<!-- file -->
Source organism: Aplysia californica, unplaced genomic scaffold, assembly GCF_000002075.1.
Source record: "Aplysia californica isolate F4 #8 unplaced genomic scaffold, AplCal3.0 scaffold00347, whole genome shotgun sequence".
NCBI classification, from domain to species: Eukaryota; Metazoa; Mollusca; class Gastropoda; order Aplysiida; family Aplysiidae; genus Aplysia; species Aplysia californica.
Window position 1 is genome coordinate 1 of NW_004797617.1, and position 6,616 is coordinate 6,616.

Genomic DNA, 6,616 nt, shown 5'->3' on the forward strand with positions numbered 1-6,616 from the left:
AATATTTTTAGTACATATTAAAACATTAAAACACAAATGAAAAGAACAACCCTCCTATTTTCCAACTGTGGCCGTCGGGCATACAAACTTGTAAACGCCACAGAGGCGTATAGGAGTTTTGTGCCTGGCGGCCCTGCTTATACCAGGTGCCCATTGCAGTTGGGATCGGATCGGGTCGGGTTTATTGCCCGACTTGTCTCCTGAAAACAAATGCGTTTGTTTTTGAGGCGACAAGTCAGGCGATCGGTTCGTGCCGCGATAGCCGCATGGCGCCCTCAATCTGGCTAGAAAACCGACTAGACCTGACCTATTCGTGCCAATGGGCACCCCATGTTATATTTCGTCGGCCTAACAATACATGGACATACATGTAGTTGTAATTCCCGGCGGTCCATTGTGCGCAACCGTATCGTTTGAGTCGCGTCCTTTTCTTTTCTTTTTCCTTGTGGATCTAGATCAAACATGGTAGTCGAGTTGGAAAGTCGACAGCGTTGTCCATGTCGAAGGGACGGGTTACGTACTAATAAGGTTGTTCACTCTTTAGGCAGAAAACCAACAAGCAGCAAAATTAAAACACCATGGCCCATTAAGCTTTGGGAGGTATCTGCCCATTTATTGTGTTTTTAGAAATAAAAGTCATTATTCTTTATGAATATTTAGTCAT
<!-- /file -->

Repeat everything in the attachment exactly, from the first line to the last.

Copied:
Source organism: Aplysia californica, unplaced genomic scaffold, assembly GCF_000002075.1.
Source record: "Aplysia californica isolate F4 #8 unplaced genomic scaffold, AplCal3.0 scaffold00347, whole genome shotgun sequence".
NCBI classification, from domain to species: Eukaryota; Metazoa; Mollusca; class Gastropoda; order Aplysiida; family Aplysiidae; genus Aplysia; species Aplysia californica.
Window position 1 is genome coordinate 1 of NW_004797617.1, and position 6,616 is coordinate 6,616.

Genomic DNA, 6,616 nt, shown 5'->3' on the forward strand with positions numbered 1-6,616 from the left:
AATATTTTTAGTACATATTAAAACATTAAAACACAAATGAAAAGAACAACCCTCCTATTTTCCAACTGTGGCCGTCGGGCATACAAACTTGTAAACGCCACAGAGGCGTATAGGAGTTTTGTGCCTGGCGGCCCTGCTTATACCAGGTGCCCATTGCAGTTGGGATCGGATCGGGTCGGGTTTATTGCCCGACTTGTCTCCTGAAAACAAATGCGTTTGTTTTTGAGGCGACAAGTCAGGCGATCGGTTCGTGCCGCGATAGCCGCATGGCGCCCTCAATCTGGCTAGAAAACCGACTAGACCTGACCTATTCGTGCCAATGGGCACCCCATGTTATATTTCGTCGGCCTAACAATACATGGACATACATGTAGTTGTAATTCCCGGCGGTCCATTGTGCGCAACCGTATCGTTTGAGTCGCGTCCTTTTCTTTTCTTTTTCCTTGTGGATCTAGATCAAACATGGTAGTCGAGTTGGAAAGTCGACAGCGTTGTCCATGTCGAAGGGACGGGTTACGTACTAATAAGGTTGTTCACTCTTTAGGCAGAAAACCAACAAGCAGCAAAATTAAAACACCATGGCCCATTAAGCTTTGGGAGGTATCTGCCCATTTATTGTGTTTTTAGAAATAAAAGTCATTATTCTTTATGAATATTTAGTCAT